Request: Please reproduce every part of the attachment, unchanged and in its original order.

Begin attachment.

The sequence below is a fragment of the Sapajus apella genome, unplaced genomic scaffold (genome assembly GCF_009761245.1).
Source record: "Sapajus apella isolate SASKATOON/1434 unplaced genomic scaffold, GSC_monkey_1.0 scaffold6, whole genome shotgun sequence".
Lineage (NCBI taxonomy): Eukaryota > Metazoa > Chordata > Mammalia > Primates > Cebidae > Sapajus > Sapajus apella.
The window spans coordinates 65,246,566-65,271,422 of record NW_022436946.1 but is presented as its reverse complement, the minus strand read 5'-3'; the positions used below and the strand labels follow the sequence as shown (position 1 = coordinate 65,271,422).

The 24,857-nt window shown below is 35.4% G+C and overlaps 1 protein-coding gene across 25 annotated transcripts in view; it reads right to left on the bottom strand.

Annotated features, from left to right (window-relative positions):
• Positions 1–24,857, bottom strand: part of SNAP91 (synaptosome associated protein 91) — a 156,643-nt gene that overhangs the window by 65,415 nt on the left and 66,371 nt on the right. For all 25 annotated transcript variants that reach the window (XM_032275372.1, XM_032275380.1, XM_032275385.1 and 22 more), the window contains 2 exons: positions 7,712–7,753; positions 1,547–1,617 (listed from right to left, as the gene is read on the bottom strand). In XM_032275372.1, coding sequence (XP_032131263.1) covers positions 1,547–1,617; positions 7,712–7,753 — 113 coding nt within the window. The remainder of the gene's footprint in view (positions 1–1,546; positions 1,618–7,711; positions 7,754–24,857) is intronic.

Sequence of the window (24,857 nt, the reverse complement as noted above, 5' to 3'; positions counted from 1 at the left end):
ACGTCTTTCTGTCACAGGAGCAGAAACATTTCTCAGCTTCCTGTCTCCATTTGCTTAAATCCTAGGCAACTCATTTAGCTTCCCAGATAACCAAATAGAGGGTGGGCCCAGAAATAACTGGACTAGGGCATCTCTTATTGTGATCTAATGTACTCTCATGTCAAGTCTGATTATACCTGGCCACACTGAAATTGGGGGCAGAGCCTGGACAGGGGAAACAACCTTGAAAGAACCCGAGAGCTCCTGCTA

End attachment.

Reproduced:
The sequence below is a fragment of the Sapajus apella genome, unplaced genomic scaffold (genome assembly GCF_009761245.1).
Source record: "Sapajus apella isolate SASKATOON/1434 unplaced genomic scaffold, GSC_monkey_1.0 scaffold6, whole genome shotgun sequence".
Lineage (NCBI taxonomy): Eukaryota > Metazoa > Chordata > Mammalia > Primates > Cebidae > Sapajus > Sapajus apella.
The window spans coordinates 65,246,566-65,271,422 of record NW_022436946.1 but is presented as its reverse complement, the minus strand read 5'-3'; the positions used below and the strand labels follow the sequence as shown (position 1 = coordinate 65,271,422).

The 24,857-nt window shown below is 35.4% G+C and overlaps 1 protein-coding gene across 25 annotated transcripts in view; it reads right to left on the bottom strand.

Annotated features, from left to right (window-relative positions):
• Positions 1–24,857, bottom strand: part of SNAP91 (synaptosome associated protein 91) — a 156,643-nt gene that overhangs the window by 65,415 nt on the left and 66,371 nt on the right. For all 25 annotated transcript variants that reach the window (XM_032275372.1, XM_032275380.1, XM_032275385.1 and 22 more), the window contains 2 exons: positions 7,712–7,753; positions 1,547–1,617 (listed from right to left, as the gene is read on the bottom strand). In XM_032275372.1, coding sequence (XP_032131263.1) covers positions 1,547–1,617; positions 7,712–7,753 — 113 coding nt within the window. The remainder of the gene's footprint in view (positions 1–1,546; positions 1,618–7,711; positions 7,754–24,857) is intronic.

Sequence of the window (24,857 nt, the reverse complement as noted above, 5' to 3'; positions counted from 1 at the left end):
ACGTCTTTCTGTCACAGGAGCAGAAACATTTCTCAGCTTCCTGTCTCCATTTGCTTAAATCCTAGGCAACTCATTTAGCTTCCCAGATAACCAAATAGAGGGTGGGCCCAGAAATAACTGGACTAGGGCATCTCTTATTGTGATCTAATGTACTCTCATGTCAAGTCTGATTATACCTGGCCACACTGAAATTGGGGGCAGAGCCTGGACAGGGGAAACAACCTTGAAAGAACCCGAGAGCTCCTGCTA